Diabetes Increases Risk for GERD, Gastroparesis
Diabetes can cause delayed stomach emptying which can increase your risk of gastroesophageal reflux disease (GERD), but lifestyle changes can help reverse both conditions.
Diabetes and GERD
Heartburn affects 60 million Americans, and 15 million experience the condition on a daily basis. Chronic heartburn, or GERD, is a serious condition that can lead to long-term health problems. One of the little-known causes of heartburn is diabetes, a chronic metabolic disease that affects approximately 30.3 million Americans.
Diabetes and Gastroparesis
High blood glucose levels from diabetes can harm the vagus nerve, which controls the involuntary contractions of muscles that digest and move food through the GI tract. Damage to the vagus nerve can cause gastroparesis, or delayed stomach emptying. Undigested food that remains in the stomach can cause gastric glands to release more acid, which contributes to reflux and subsequent heartburn.
Oral drugs like proton-pump inhibitors (PPIs) may temporarily relieve heartburn symptoms, but the best way to get lasting relief is to have a physician diagnose the underlying gastroparesis. The most common symptoms of gastroparesis are:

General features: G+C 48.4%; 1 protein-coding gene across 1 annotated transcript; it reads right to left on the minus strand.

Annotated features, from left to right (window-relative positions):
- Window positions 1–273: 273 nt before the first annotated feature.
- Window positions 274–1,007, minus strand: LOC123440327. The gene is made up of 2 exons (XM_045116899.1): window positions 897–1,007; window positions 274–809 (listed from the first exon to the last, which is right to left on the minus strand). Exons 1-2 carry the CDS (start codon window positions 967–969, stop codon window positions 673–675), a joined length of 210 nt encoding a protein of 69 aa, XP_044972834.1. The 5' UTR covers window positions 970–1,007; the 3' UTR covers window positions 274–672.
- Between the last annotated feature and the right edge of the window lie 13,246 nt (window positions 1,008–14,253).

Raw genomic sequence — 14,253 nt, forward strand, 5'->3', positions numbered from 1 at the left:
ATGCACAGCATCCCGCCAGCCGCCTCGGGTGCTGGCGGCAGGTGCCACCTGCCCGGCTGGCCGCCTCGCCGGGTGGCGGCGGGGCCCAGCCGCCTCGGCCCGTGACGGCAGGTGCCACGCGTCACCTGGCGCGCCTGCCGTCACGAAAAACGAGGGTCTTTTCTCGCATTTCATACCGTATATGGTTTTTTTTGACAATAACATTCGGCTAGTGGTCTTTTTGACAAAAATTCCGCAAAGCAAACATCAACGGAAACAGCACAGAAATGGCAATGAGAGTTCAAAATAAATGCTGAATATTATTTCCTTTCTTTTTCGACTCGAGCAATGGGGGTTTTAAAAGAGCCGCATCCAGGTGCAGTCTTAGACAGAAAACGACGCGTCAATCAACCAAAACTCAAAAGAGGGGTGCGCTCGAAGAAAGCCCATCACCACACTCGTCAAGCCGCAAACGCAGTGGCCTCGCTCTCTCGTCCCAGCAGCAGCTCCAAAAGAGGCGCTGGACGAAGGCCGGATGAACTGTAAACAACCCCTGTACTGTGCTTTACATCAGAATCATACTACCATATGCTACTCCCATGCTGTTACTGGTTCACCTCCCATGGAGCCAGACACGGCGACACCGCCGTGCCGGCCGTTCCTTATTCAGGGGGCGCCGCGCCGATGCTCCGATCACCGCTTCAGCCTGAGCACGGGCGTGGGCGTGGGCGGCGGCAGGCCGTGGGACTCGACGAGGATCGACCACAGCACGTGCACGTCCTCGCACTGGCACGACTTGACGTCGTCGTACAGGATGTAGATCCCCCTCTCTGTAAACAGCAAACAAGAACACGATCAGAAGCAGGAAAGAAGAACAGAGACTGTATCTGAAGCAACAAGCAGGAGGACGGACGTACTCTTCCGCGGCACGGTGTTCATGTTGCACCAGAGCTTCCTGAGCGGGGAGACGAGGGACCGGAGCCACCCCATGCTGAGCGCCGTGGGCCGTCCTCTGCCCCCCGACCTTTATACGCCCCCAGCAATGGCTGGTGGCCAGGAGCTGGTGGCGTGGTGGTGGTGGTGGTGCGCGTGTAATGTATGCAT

• Satiety (premature sensation of fullness)
• Stomach pain
• Regurgitation and vomiting
• Weight loss
Call Your GI Doctor and Create Healthy Habits
If you have chronic heartburn and you suspect gastroparesis, make an appointment with a gastroenterologist for testing. Also, get tested for diabetes or prediabetes: almost one-third of Americans with diabetes are unaware they have the disease, and 84 million Americans have prediabetes, a condition that elevates the risk of type-2 diabetes, heart disease and stroke.
You can make lifestyle changes to reduce your likelihood of developing diabetes, gastroparesis or GERD. If you already have been diagnosed with one or more of these conditions, these lifestyle changes will significantly improve your health:
1. Get 60 minutes of daily moderate physical activity.
2. Eat a high-protein, high-fiber diet with plenty of vegetables, whole grains and fruits.
3. Limit red meat, processed meat, high-fat foods and prepared foods.
4. Maintain a healthy body weight. If you need to lose weight, speak with your doctor for guidance.
5. Limit alcohol intake.
6. Quit smoking.
November is National Diabetes Month, so call a gastroenterologist this month to schedule an appointment to discuss your risk of diabetes, gastroparesis and GERD. If you are not under the care of a fellowship-trained GI doctor, click here and enter your zip code in the orange box. You will get a list of gastroenterologists in your local area who are ready to partner with you for optimum digestive health.